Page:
DD: The next generation is putting their twist and mark on the valley. I believe that this last year really put some separation between the wineries that pivoted and adapted versus those that bunkered down and went static through the pandemic.  

TVWA: What do you see for the future of Temecula Valley Wine Country?

DD: I see Temecula continuing to create its own legacy in the wine world. Our model doesn’t conform to the norms, but it’s working for us! Temecula needs to own its diversity and its tourism appeal and run with it! Celebrate the uniqueness of what our small slice of heaven offers the world.

Justin Knight, Winemaker, Danza del Sol Winery & Masia de la Vinya Winery

Justin Knight

Justin’s first job in wine was in the tasting room at Danza del Sol Winery over 12 years ago, where he first developed an interest in the production side of the business. After working under then-winemaker Mike Tingley and assistant winemaker Renato Sais, he learned the ropes, ultimately being promoted to head winemaker for both Danza del Sol and sister property Masia de la Vinya in 2018.

TVWA: What is it like being among the youngest winemakers in Temecula?

JK: I wouldn’t want to be a “young winemaker” anywhere else. Being an up-and-comer in most industries can be an intimidating time, but the previous generation of winemakers has set a strong foundation which has allowed the beginnings of a new generation to come and thrive. There is also more of a camaraderie factor in the valley, that I don’t believe is as strong in many other regions.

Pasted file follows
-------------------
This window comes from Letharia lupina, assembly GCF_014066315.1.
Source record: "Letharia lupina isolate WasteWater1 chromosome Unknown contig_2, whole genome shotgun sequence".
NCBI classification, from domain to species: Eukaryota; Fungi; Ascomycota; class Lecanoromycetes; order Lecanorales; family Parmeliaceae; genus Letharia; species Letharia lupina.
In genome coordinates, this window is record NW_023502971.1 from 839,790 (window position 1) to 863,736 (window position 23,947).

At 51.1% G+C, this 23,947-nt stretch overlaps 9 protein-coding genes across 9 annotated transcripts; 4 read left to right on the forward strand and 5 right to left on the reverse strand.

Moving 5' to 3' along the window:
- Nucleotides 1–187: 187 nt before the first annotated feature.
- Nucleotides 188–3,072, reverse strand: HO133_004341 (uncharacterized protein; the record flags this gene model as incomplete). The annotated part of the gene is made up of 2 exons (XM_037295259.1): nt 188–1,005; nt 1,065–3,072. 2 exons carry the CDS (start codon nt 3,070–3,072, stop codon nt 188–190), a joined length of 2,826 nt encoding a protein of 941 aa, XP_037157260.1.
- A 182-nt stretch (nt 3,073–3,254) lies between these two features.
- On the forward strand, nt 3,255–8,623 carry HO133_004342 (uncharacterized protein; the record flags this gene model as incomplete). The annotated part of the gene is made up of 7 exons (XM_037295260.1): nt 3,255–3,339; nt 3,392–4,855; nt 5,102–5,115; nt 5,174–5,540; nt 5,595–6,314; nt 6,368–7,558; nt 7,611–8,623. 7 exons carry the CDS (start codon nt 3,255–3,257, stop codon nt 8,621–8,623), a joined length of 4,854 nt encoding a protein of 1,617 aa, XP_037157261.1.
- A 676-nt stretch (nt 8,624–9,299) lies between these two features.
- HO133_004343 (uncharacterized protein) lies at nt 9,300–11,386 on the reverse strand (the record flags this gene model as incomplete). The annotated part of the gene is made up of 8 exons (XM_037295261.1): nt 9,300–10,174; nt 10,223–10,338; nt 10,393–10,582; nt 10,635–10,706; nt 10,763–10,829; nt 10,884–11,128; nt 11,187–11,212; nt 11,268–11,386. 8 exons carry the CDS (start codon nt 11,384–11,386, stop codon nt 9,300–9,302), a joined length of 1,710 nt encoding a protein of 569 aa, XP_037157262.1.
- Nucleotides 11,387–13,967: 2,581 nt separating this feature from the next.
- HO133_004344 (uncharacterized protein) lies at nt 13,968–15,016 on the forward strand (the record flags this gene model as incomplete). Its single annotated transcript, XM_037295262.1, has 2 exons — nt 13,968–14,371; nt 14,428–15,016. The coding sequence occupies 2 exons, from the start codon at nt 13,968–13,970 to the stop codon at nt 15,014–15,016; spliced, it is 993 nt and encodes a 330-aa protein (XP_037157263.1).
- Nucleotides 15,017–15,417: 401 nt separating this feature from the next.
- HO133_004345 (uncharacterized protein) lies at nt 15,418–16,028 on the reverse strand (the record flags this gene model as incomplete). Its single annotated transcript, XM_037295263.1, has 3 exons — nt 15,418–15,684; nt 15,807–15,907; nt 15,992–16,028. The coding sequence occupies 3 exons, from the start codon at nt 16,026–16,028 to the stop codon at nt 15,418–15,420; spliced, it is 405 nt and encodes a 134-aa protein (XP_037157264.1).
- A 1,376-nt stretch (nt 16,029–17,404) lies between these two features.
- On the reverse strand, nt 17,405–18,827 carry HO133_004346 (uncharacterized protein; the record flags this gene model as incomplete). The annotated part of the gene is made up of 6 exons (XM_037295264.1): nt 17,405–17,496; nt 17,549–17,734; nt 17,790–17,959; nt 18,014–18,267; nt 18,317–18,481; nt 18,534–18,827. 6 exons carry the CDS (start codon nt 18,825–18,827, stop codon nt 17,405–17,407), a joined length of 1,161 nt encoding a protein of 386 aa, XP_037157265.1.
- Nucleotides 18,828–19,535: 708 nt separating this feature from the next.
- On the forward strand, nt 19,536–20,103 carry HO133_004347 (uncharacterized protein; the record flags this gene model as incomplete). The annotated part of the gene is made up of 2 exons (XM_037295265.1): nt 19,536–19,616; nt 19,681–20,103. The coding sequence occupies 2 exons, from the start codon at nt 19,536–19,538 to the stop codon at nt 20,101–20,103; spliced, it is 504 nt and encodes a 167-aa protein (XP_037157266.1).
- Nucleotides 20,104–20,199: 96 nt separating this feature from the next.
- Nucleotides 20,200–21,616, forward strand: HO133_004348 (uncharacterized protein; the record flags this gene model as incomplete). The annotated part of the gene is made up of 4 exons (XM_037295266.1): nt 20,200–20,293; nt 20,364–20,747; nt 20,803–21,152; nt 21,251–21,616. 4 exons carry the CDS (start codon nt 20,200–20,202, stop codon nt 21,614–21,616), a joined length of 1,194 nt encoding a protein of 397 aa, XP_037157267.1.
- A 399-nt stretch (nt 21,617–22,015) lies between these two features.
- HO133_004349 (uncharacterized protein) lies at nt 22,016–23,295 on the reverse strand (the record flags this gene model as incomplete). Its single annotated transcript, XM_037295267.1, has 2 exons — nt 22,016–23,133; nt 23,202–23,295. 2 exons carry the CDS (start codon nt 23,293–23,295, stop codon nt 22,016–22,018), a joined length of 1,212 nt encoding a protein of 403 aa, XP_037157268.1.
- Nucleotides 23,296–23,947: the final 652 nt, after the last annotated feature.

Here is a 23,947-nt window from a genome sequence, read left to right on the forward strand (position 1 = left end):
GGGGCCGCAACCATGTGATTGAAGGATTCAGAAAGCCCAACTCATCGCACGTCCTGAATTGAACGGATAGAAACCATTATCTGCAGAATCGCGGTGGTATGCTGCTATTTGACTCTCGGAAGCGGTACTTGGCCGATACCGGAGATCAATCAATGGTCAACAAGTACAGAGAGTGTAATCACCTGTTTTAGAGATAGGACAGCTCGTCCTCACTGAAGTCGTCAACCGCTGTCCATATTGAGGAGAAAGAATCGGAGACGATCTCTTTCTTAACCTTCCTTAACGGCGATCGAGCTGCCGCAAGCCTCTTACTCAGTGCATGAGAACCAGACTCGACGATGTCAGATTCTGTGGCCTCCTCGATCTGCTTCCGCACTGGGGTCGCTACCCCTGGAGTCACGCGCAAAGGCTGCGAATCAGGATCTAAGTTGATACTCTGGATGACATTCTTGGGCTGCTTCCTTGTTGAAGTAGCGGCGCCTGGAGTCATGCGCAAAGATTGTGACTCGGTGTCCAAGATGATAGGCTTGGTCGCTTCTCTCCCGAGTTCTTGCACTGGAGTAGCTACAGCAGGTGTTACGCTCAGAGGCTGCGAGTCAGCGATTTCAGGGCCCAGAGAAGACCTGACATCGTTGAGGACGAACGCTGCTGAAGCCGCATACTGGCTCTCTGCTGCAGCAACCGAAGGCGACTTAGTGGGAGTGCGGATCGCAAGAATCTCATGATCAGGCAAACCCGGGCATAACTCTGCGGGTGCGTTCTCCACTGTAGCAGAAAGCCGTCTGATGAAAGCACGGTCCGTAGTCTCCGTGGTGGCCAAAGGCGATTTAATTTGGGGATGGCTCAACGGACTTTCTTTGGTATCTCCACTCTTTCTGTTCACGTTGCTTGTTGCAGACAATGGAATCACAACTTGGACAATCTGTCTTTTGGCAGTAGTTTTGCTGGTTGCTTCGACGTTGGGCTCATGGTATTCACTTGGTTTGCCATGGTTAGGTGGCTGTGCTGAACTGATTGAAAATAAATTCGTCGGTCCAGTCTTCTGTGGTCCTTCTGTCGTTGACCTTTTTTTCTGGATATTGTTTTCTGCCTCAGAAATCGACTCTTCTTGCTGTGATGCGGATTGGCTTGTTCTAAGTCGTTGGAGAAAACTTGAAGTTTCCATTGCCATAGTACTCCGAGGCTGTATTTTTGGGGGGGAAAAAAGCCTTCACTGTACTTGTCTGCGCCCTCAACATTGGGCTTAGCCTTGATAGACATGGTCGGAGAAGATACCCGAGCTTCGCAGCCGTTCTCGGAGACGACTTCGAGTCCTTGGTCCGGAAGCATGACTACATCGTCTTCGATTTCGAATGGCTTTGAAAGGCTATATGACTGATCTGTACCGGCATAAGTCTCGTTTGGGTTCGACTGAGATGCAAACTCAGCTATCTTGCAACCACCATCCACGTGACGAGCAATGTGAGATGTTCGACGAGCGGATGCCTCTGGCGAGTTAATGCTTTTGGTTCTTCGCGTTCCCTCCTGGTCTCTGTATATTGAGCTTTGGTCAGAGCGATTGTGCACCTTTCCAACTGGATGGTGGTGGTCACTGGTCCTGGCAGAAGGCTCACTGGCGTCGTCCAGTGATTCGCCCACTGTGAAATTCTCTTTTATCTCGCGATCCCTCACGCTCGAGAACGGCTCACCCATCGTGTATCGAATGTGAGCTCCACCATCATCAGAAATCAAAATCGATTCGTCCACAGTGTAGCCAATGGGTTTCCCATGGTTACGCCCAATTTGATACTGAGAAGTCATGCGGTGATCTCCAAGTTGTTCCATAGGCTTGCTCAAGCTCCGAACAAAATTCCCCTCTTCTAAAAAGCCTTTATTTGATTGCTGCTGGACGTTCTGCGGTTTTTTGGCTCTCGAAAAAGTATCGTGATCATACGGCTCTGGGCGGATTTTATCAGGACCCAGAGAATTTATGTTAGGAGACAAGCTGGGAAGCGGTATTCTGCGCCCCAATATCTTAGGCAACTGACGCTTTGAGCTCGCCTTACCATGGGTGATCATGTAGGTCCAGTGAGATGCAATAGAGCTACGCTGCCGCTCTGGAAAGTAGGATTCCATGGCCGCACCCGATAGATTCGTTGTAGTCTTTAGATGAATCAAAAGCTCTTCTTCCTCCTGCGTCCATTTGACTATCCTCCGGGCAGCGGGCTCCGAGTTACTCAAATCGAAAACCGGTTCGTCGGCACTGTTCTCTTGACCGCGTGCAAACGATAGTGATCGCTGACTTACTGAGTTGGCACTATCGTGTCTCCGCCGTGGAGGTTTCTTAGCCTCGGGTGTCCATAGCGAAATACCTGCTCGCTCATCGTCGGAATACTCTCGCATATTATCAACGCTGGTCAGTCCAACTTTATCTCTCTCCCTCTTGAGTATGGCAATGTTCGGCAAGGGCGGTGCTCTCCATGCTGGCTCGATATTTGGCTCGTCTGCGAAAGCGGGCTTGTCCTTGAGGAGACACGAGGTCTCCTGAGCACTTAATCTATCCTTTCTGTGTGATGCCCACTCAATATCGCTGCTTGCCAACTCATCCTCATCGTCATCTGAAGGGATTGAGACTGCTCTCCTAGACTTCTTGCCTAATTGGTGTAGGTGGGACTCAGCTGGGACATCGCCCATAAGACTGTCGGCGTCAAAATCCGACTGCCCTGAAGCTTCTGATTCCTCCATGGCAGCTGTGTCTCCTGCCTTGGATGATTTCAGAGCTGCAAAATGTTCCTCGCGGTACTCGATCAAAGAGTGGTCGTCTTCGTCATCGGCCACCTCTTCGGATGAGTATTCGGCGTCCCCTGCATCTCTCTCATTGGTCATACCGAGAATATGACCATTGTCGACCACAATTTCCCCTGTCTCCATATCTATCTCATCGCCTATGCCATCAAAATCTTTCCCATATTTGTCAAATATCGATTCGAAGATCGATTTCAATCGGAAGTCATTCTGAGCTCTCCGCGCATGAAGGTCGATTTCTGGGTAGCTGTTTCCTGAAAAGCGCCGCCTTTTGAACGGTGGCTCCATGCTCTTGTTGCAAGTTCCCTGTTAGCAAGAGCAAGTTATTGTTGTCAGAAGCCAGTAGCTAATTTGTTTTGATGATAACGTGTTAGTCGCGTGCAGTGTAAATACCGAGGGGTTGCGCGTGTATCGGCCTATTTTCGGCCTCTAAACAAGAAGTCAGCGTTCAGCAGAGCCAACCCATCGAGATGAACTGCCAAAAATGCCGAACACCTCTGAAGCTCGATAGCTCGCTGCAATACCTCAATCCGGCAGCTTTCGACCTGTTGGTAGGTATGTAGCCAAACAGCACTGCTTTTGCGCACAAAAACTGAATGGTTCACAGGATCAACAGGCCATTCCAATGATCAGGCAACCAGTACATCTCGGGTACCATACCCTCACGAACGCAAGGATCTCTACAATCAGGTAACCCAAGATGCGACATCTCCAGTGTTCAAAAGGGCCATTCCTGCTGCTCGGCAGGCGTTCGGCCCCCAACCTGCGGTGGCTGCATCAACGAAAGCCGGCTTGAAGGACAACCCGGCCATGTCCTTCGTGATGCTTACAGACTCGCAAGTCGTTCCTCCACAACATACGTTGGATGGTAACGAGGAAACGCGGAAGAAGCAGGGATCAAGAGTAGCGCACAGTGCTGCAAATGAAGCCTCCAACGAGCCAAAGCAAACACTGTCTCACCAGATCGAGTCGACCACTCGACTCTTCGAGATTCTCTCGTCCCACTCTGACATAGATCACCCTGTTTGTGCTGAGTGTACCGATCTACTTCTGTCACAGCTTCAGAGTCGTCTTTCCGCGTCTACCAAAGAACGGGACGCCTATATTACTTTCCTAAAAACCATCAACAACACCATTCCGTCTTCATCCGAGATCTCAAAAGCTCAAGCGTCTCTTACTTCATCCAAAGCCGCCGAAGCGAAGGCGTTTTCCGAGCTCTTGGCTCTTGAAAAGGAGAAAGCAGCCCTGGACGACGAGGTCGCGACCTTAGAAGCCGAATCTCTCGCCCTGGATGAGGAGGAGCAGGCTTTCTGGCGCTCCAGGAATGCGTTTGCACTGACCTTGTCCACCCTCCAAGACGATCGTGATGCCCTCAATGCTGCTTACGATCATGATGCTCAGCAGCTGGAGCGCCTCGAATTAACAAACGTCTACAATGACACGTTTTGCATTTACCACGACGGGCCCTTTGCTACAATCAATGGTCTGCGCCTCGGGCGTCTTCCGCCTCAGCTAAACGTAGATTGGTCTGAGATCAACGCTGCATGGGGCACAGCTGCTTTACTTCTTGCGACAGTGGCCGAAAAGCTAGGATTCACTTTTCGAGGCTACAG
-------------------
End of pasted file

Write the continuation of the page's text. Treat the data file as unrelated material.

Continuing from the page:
TVWA: Do you see any differences in the way you and the next generation of winemakers and wine country personalities approach business, the community, and winemaking when compared to previous generations?

JK: Experimentation is one word that comes to mind in searching for differences in winemaking styles between generations. I think the younger generation will be more likely to experiment as they try and find a style of their own. Personally, I pull a lot of inspiration from the “old school” winemaking techniques that I learned from my predecessors, while also using a fair amount of “new” practices in order to make the best quality wine I can. 

TVWA: What do you see for the future of Temecula Valley Wine Country?

JK: I see Temecula continuing to grow and getting more world recognition as our region’s potential is fully realized. 

Spenser Epperson, Sales Associate, Wiens Family Cellars

Spenser Epperson

Spenser’s mother was the first non-family employee at Wiens. She started out as a sales associate in the temporary tasting room trailer while the family was building what is now the winery’s main tasting room, ultimately becoming an assistant manager before retiring ten years after she started. Spenser has been a sales associate at Wiens for two years now.

TVWA: Do you see any differences in the way you and the next generation of winemakers and wine country personalities approach business, the community, and winemaking when compared to previous generations?

SE: There has been noticeable change in the level of service expected, as well as amenities desired over the last 15 years or so. Many tasting rooms in the Valley were a belly-up style, and more informal for many years. With the change of guard, so to speak, the expectations are different, and many wineries have changed to meet demands like table service, on-site restaurants, and other amenities.

TVWA: What do you see for the future of Temecula Valley Wine Country?

SE: I believe Temecula is beginning to find itself with regard to what grape varieties can thrive and evoke a sense of place in our warm and arid climate. We are in the very early stages of transformation from a weekend destination to a serious wine region as the next generation of winemakers apply new ideas and begin to assert a more dominant role in the valley.